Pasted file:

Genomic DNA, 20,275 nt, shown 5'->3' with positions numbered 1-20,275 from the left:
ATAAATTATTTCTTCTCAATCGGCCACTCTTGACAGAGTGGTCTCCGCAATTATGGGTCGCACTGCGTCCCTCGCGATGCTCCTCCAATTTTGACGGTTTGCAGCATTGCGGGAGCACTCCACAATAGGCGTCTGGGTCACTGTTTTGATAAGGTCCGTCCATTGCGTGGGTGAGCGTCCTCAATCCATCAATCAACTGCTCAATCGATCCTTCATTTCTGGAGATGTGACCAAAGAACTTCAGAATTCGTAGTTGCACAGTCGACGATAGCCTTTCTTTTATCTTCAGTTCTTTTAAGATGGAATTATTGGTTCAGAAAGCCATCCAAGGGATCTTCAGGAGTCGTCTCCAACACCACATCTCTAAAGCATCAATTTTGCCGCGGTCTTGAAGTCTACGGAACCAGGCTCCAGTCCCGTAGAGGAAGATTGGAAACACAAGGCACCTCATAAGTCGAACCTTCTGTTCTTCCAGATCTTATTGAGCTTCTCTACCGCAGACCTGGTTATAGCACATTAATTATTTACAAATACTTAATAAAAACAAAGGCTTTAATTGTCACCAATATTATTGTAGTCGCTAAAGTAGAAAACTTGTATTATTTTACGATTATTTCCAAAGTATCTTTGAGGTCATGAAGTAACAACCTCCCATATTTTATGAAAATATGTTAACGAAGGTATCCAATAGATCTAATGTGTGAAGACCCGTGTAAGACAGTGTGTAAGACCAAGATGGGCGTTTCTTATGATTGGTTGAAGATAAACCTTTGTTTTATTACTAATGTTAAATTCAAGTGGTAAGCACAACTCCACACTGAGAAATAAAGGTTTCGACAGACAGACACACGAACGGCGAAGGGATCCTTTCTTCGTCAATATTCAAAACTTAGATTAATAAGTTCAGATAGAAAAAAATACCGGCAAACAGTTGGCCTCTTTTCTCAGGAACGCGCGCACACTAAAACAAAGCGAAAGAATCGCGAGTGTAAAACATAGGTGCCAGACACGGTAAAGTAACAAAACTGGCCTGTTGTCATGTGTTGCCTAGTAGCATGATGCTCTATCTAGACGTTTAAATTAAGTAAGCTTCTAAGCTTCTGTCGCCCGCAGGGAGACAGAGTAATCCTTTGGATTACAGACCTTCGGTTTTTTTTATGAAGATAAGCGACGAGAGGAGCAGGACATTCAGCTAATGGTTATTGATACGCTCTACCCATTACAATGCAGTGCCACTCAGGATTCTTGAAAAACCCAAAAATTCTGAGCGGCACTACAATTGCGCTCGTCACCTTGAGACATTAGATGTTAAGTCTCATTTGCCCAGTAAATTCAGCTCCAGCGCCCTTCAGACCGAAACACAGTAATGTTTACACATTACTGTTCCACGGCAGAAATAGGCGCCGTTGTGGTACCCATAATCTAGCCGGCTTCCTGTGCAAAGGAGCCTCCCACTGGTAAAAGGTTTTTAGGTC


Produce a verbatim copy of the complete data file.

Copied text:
Genomic DNA, 20,275 nt, shown 5'->3' with positions numbered 1-20,275 from the left:
ATAAATTATTTCTTCTCAATCGGCCACTCTTGACAGAGTGGTCTCCGCAATTATGGGTCGCACTGCGTCCCTCGCGATGCTCCTCCAATTTTGACGGTTTGCAGCATTGCGGGAGCACTCCACAATAGGCGTCTGGGTCACTGTTTTGATAAGGTCCGTCCATTGCGTGGGTGAGCGTCCTCAATCCATCAATCAACTGCTCAATCGATCCTTCATTTCTGGAGATGTGACCAAAGAACTTCAGAATTCGTAGTTGCACAGTCGACGATAGCCTTTCTTTTATCTTCAGTTCTTTTAAGATGGAATTATTGGTTCAGAAAGCCATCCAAGGGATCTTCAGGAGTCGTCTCCAACACCACATCTCTAAAGCATCAATTTTGCCGCGGTCTTGAAGTCTACGGAACCAGGCTCCAGTCCCGTAGAGGAAGATTGGAAACACAAGGCACCTCATAAGTCGAACCTTCTGTTCTTCCAGATCTTATTGAGCTTCTCTACCGCAGACCTGGTTATAGCACATTAATTATTTACAAATACTTAATAAAAACAAAGGCTTTAATTGTCACCAATATTATTGTAGTCGCTAAAGTAGAAAACTTGTATTATTTTACGATTATTTCCAAAGTATCTTTGAGGTCATGAAGTAACAACCTCCCATATTTTATGAAAATATGTTAACGAAGGTATCCAATAGATCTAATGTGTGAAGACCCGTGTAAGACAGTGTGTAAGACCAAGATGGGCGTTTCTTATGATTGGTTGAAGATAAACCTTTGTTTTATTACTAATGTTAAATTCAAGTGGTAAGCACAACTCCACACTGAGAAATAAAGGTTTCGACAGACAGACACACGAACGGCGAAGGGATCCTTTCTTCGTCAATATTCAAAACTTAGATTAATAAGTTCAGATAGAAAAAAATACCGGCAAACAGTTGGCCTCTTTTCTCAGGAACGCGCGCACACTAAAACAAAGCGAAAGAATCGCGAGTGTAAAACATAGGTGCCAGACACGGTAAAGTAACAAAACTGGCCTGTTGTCATGTGTTGCCTAGTAGCATGATGCTCTATCTAGACGTTTAAATTAAGTAAGCTTCTAAGCTTCTGTCGCCCGCAGGGAGACAGAGTAATCCTTTGGATTACAGACCTTCGGTTTTTTTTATGAAGATAAGCGACGAGAGGAGCAGGACATTCAGCTAATGGTTATTGATACGCTCTACCCATTACAATGCAGTGCCACTCAGGATTCTTGAAAAACCCAAAAATTCTGAGCGGCACTACAATTGCGCTCGTCACCTTGAGACATTAGATGTTAAGTCTCATTTGCCCAGTAAATTCAGCTCCAGCGCCCTTCAGACCGAAACACAGTAATGTTTACACATTACTGTTCCACGGCAGAAATAGGCGCCGTTGTGGTACCCATAATCTAGCCGGCTTCCTGTGCAAAGGAGCCTCCCACTGGTAAAAGGTTTTTAGGTC